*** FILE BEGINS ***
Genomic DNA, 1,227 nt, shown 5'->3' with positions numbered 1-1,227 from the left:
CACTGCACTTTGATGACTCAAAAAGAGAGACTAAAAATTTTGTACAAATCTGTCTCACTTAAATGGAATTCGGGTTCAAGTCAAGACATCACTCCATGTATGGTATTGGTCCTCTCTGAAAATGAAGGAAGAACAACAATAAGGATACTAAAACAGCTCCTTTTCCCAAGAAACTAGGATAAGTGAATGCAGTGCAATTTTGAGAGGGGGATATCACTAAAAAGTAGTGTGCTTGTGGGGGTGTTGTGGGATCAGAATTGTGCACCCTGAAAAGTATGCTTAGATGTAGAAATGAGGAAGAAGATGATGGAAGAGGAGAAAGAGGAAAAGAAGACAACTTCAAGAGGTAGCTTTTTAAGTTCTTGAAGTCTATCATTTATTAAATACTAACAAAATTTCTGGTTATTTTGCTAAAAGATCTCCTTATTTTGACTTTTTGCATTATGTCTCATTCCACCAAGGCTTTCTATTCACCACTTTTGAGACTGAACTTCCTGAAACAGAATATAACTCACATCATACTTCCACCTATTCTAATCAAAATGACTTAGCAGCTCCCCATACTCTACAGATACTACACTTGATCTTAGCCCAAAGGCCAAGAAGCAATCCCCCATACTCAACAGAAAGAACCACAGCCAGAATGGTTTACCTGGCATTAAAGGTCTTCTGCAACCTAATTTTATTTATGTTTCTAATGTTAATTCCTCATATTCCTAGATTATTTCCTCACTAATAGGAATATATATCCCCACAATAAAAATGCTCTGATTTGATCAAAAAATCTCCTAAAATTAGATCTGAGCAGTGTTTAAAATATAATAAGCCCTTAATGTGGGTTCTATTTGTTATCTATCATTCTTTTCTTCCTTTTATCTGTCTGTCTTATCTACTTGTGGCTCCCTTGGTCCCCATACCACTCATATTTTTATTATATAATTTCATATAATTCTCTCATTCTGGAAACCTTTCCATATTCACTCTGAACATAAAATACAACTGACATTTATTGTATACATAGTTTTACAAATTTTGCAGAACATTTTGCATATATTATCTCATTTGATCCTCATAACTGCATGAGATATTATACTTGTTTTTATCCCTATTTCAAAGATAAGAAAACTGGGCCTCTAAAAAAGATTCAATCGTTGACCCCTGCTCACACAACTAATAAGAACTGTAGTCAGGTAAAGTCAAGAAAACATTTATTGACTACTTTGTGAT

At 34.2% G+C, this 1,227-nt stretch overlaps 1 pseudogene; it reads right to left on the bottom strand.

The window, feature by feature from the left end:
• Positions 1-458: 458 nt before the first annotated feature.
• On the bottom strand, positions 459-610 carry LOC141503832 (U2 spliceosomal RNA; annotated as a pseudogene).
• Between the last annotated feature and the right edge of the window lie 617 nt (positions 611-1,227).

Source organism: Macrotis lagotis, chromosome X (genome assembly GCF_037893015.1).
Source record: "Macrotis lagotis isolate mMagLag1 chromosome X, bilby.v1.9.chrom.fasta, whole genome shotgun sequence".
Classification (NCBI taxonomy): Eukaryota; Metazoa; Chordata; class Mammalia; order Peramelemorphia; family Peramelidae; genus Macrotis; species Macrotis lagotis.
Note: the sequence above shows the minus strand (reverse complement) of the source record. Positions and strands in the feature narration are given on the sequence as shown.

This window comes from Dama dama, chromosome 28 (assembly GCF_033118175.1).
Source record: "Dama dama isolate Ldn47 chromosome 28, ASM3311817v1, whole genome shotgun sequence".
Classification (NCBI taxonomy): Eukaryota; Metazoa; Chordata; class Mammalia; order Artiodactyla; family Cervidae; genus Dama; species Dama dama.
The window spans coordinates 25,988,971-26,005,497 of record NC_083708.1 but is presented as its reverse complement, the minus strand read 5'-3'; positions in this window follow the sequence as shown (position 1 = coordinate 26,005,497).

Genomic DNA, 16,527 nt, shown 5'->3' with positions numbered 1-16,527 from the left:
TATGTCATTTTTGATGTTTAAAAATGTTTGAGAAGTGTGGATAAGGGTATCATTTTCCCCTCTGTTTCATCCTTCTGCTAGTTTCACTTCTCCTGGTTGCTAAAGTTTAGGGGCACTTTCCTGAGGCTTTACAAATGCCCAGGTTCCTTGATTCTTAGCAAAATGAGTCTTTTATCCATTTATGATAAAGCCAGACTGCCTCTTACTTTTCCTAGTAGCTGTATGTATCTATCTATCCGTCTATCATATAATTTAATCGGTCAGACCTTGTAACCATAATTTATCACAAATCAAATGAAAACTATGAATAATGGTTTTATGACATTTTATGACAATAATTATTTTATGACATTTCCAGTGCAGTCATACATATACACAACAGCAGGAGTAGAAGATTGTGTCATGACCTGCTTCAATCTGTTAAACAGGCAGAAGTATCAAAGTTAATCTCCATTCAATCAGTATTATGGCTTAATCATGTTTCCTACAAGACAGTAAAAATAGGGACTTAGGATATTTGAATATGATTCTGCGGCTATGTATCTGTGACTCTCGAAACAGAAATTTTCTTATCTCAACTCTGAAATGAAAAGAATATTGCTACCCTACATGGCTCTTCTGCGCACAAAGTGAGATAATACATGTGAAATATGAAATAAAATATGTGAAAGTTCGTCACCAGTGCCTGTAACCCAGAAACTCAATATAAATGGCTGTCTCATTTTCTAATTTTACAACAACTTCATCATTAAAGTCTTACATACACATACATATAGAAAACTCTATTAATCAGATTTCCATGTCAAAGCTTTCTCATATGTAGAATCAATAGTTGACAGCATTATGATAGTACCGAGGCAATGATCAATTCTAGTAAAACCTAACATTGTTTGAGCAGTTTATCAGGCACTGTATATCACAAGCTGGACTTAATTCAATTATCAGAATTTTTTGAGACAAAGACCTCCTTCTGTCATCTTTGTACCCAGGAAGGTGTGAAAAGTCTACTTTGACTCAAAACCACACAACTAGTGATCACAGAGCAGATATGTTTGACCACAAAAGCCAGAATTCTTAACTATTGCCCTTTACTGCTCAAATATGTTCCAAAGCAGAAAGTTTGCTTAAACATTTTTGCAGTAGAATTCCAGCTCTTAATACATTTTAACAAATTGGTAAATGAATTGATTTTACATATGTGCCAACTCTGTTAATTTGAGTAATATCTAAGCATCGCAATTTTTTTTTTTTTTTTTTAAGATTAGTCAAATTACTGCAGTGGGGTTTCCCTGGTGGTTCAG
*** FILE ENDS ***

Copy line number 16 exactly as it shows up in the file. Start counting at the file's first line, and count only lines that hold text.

Genomic DNA, 16,527 nt, shown 5'->3' with positions numbered 1-16,527 from the left: